A poet is a painter of the soul... ~Isaac D'Israeli

Most painters have painted themselves. So have most poets: not so palpably indeed, but more assiduously. Some have done nothing else. ~Augustus William Hare and Julius Charles Hare, Guesses at Truth, by Two Brothers, 1827

What better can the poets do
With sunsets? ponder every line
And write a labored verse or two,
Beflowered with 'gorgeous,' 'grand,' 'divine'?
~Hannah R. Hudson, "Word-Painting," Poems, 1874 [alternatively published as "Poet and Painter" –tg]

Prose is a photograph, poetry a painting in oil-colors. ~Austin O'Malley

By poetry we mean the art of employing words in such a manner as to produce an illusion on the imagination, the art of doing by means of words what the painter does by means of colours. ~Thomas Babington Macaulay

Poetry is a type-font design for an alphabet of fun, hate, love, death. ~Carl Sandburg

If Painting be Poetry's sister, she can only be a sister Anne, who will see nothing but a flock of sheep, while the other bodies forth a troop of dragoons with drawn sabres and white-plumed helmets. ~Augustus William Hare and Julius Charles Hare, Guesses at Truth, by Two Brothers, 1827

A poet swallows life and exhales painted words. ~Terri Guillemets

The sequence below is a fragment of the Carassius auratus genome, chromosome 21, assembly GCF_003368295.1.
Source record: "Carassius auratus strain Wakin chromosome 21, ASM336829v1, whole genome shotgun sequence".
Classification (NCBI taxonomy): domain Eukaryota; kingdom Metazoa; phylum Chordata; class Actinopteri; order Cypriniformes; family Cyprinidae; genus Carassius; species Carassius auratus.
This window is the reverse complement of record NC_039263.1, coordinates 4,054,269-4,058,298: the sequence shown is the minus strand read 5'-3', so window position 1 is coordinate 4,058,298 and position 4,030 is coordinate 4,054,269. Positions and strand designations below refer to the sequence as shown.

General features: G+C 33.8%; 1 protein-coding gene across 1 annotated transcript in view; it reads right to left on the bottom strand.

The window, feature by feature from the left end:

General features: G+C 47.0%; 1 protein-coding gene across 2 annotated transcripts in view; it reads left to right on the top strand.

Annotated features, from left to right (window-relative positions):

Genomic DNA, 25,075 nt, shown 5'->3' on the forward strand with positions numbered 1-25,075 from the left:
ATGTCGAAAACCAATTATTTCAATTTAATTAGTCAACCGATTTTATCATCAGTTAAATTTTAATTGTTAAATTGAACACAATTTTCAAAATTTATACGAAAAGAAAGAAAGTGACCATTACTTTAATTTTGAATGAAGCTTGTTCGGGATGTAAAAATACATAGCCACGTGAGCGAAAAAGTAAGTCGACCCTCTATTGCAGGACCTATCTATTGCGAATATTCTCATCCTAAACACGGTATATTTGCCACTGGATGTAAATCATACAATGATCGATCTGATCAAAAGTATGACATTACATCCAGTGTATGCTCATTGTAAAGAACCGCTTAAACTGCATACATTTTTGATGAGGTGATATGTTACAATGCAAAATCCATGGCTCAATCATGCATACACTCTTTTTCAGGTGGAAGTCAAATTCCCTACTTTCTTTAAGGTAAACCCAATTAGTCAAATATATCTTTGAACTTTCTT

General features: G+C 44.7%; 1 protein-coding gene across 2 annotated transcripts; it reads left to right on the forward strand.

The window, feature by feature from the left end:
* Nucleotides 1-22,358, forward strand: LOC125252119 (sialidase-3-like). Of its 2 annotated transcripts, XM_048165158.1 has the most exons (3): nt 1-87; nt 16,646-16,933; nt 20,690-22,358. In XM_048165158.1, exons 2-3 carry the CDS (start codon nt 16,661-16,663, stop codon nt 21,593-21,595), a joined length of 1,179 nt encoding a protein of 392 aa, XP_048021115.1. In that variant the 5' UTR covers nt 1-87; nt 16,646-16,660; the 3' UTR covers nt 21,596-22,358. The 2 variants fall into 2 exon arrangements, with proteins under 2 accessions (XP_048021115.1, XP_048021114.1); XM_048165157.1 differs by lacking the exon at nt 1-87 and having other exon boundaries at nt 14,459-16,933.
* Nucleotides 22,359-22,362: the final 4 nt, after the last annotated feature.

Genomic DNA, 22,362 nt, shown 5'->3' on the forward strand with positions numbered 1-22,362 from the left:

Poetry: Flowers

A good poem, like a bouquet of choice flowers, is the blending of exquisite coloring and sweet perfume, to the delight of both head and heart. ~James Lendall Basford (1845–1915), "Pulpit, Pen, and Platform," Sparks from the Philosopher's Stone, 1882

There is as much difference between good poetry and fine verses, as between the smell of a flower-garden and of a perfumer's shop. ~Augustus William Hare and Julius Charles Hare, Guesses at Truth, by Two Brothers, 1827

Being perfect artists and ingenuous poets, the Chinese have piously preserved the love and holy cult of flowers; one of the very rare and most ancient traditions which has survived their decadence. And since flowers had to be distinguished from each other, they have attributed graceful analogies to them, dreamy images, pure and passionate names which perpetuate and harmonize in our minds the sensations of gentle charm and violent intoxication with which they inspire us. So it is that certain peonies, their favorite flower, are saluted by the Chinese, according to their form or color, by these delicious names, each an entire poem and an entire novel: The Young Girl Who Offers Her Breasts, or: The Water That Sleeps Beneath the Moon, or: The Sunlight in the Forest, or: The First Desire of the Reclining Virgin, or: My Gown Is No Longer All White Because in Tearing It the Son of Heaven Left a Little Rosy Stain; or, even better, this one: I Possessed My Lover in the Garden. ~Octave Mirbeau, The Torture Garden, 1899, translated from the French by Alvah C. Bessie, 1931